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I frequently switch between exposure bracketing and single shot shooting, and this is kind of a pain because I have to change two settings. For example, let's say I want to bracket 3 exposures with a 0.3ev difference between them. I have to do two things from the menu:

  • set the exposure bracketing to on, and select the 3 x 0.3 option
  • set the frame advance rate to high (H)

The frame advance is important because all three exposures need to be closely aligned to construct a composite image. When the frame advance rate is set to high in conjunction with the bracketing being on, then the camera will automatically shoot the bracket as fast as it can as shoon as the shutter release is pressed.

The problem is that I often will go back and forth betwen making single exposures and bracketed exposures. Is there any way to automate the settings change so I can do this switchover faster?

I am currently using an OM-D M1 II, and a Pen-F. Both cameras have similar menu setting options.

  • Set the OM-D with bracketing on. Set the Pen-F with bracketing off. Or vice versa? – user50888 Sep 27 '17 at 1:29
  • Why do you need to turn off high rate frame advance to take single shots? You just need to be fast enough letting the shutter button up with your finger. – Michael C Sep 27 '17 at 6:05
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    Do your Olys have any pre-programmed "Custom User" modes? Where you set the camera up the way you want and "save" that profile to a "Custom Profile" that you can instantly call up later? That's how I often switch multiple settings with one control movement on my Canon bodies. – Michael C Sep 27 '17 at 6:07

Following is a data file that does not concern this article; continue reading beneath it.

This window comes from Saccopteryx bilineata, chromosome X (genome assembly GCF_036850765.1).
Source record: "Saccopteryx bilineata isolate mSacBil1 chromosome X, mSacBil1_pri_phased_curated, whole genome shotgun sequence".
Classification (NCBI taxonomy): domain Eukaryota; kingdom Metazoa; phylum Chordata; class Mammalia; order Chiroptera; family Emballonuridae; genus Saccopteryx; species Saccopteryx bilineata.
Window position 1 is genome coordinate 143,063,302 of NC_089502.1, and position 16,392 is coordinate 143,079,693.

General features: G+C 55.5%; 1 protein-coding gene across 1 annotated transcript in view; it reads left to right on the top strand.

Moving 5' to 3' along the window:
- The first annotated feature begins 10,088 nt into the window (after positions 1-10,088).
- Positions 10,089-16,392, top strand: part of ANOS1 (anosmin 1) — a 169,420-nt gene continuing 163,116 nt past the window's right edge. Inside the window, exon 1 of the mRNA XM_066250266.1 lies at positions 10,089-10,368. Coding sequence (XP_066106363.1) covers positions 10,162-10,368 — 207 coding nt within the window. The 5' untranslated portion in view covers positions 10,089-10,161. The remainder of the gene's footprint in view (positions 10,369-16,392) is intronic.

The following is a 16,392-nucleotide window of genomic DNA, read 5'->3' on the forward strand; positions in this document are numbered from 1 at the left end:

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Following up from Michael Clark's comment, the solution is to use "custom modes". All the settings of the camera can be saved to one of four profiles or "mysets" designated C1, C2, C3 and C4. The steps to do this are:

  1. Set the camera to a desired configuration.
  2. Go to menu Picture1 / Reset/Assign Custom Modes
  3. Select one of the four choices C1, C2, C3 or C4
  4. Press 'OK' on Set

The camera settings, including bracketing and frame advance, are saved to the mode.

You can then put the camera into that configuration by using the mode dial (the one that says "P A S M C1 C2 C3 C4").

The main disadvantage of this is that all of the other settings are changed too. So, the white balance may need to be adjusted and possibly exposure settings as well. However, if you are on a shooting sprint, then in many cases the exposure setting will be the same, so the custom modes just need to be adjusted appropriately before you begin. For example, if you are shooting outdoor scenes in daylight, then go to C1, change to daylight, Picture1/Assign C1 set, then repeat for the other three modes. Then your modes are set for the rest of the day.

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